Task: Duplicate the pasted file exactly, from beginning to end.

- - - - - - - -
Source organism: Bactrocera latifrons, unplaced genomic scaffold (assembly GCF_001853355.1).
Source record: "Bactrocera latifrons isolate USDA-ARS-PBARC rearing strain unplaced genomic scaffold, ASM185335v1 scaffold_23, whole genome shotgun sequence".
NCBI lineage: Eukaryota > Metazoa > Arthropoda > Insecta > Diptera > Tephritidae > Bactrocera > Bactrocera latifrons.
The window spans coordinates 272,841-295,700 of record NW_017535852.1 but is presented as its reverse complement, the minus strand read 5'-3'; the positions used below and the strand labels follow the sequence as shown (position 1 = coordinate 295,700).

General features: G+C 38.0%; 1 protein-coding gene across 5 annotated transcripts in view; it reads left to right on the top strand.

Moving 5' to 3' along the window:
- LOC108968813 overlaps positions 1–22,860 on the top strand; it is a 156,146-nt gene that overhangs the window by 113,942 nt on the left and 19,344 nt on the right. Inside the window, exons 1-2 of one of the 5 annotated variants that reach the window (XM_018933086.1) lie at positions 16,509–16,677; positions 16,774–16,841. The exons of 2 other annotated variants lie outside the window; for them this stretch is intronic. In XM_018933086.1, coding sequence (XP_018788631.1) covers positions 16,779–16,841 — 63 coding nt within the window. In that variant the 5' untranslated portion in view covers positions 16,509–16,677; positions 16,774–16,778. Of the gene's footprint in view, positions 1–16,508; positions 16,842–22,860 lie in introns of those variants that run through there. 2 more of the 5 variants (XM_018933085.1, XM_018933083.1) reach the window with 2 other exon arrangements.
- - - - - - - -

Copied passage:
Source organism: Bactrocera latifrons, unplaced genomic scaffold (assembly GCF_001853355.1).
Source record: "Bactrocera latifrons isolate USDA-ARS-PBARC rearing strain unplaced genomic scaffold, ASM185335v1 scaffold_23, whole genome shotgun sequence".
NCBI lineage: Eukaryota > Metazoa > Arthropoda > Insecta > Diptera > Tephritidae > Bactrocera > Bactrocera latifrons.
The window spans coordinates 272,841-295,700 of record NW_017535852.1 but is presented as its reverse complement, the minus strand read 5'-3'; the positions used below and the strand labels follow the sequence as shown (position 1 = coordinate 295,700).

General features: G+C 38.0%; 1 protein-coding gene across 5 annotated transcripts in view; it reads left to right on the top strand.

Moving 5' to 3' along the window:
- LOC108968813 overlaps positions 1–22,860 on the top strand; it is a 156,146-nt gene that overhangs the window by 113,942 nt on the left and 19,344 nt on the right. Inside the window, exons 1-2 of one of the 5 annotated variants that reach the window (XM_018933086.1) lie at positions 16,509–16,677; positions 16,774–16,841. The exons of 2 other annotated variants lie outside the window; for them this stretch is intronic. In XM_018933086.1, coding sequence (XP_018788631.1) covers positions 16,779–16,841 — 63 coding nt within the window. In that variant the 5' untranslated portion in view covers positions 16,509–16,677; positions 16,774–16,778. Of the gene's footprint in view, positions 1–16,508; positions 16,842–22,860 lie in introns of those variants that run through there. 2 more of the 5 variants (XM_018933085.1, XM_018933083.1) reach the window with 2 other exon arrangements.